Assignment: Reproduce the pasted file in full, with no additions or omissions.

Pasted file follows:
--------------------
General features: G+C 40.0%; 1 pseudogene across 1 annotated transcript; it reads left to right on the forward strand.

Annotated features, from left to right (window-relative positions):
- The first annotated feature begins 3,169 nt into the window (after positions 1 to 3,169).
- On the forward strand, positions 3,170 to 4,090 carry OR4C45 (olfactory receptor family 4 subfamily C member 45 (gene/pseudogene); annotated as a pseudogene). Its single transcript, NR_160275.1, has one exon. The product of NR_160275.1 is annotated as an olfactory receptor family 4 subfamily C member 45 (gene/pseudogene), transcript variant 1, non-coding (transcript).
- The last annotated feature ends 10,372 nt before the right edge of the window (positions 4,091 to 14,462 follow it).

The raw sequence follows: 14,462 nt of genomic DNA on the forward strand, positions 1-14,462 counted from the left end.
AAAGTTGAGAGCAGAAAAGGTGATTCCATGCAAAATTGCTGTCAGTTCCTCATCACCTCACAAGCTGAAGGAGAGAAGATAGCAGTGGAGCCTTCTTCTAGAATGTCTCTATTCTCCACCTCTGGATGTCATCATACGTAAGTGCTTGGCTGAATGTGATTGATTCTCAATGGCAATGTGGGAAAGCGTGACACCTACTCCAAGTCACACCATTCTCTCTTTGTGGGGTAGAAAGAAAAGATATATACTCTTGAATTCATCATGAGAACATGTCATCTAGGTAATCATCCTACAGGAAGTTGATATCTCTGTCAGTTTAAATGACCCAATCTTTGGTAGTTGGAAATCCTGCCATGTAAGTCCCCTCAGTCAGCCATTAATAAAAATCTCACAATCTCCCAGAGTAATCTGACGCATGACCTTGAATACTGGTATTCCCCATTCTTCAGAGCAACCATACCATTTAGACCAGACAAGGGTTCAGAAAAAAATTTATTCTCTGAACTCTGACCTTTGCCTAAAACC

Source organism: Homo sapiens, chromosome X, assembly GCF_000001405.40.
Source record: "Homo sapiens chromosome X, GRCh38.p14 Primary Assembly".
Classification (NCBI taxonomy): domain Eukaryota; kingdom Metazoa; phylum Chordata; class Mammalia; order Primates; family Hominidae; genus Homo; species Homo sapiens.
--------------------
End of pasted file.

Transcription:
General features: G+C 40.0%; 1 pseudogene across 1 annotated transcript; it reads left to right on the forward strand.

Annotated features, from left to right (window-relative positions):
- The first annotated feature begins 3,169 nt into the window (after positions 1 to 3,169).
- On the forward strand, positions 3,170 to 4,090 carry OR4C45 (olfactory receptor family 4 subfamily C member 45 (gene/pseudogene); annotated as a pseudogene). Its single transcript, NR_160275.1, has one exon. The product of NR_160275.1 is annotated as an olfactory receptor family 4 subfamily C member 45 (gene/pseudogene), transcript variant 1, non-coding (transcript).
- The last annotated feature ends 10,372 nt before the right edge of the window (positions 4,091 to 14,462 follow it).

The raw sequence follows: 14,462 nt of genomic DNA on the forward strand, positions 1-14,462 counted from the left end.
AAAGTTGAGAGCAGAAAAGGTGATTCCATGCAAAATTGCTGTCAGTTCCTCATCACCTCACAAGCTGAAGGAGAGAAGATAGCAGTGGAGCCTTCTTCTAGAATGTCTCTATTCTCCACCTCTGGATGTCATCATACGTAAGTGCTTGGCTGAATGTGATTGATTCTCAATGGCAATGTGGGAAAGCGTGACACCTACTCCAAGTCACACCATTCTCTCTTTGTGGGGTAGAAAGAAAAGATATATACTCTTGAATTCATCATGAGAACATGTCATCTAGGTAATCATCCTACAGGAAGTTGATATCTCTGTCAGTTTAAATGACCCAATCTTTGGTAGTTGGAAATCCTGCCATGTAAGTCCCCTCAGTCAGCCATTAATAAAAATCTCACAATCTCCCAGAGTAATCTGACGCATGACCTTGAATACTGGTATTCCCCATTCTTCAGAGCAACCATACCATTTAGACCAGACAAGGGTTCAGAAAAAAATTTATTCTCTGAACTCTGACCTTTGCCTAAAACC

Source organism: Homo sapiens, chromosome X, assembly GCF_000001405.40.
Source record: "Homo sapiens chromosome X, GRCh38.p14 Primary Assembly".
Classification (NCBI taxonomy): domain Eukaryota; kingdom Metazoa; phylum Chordata; class Mammalia; order Primates; family Hominidae; genus Homo; species Homo sapiens.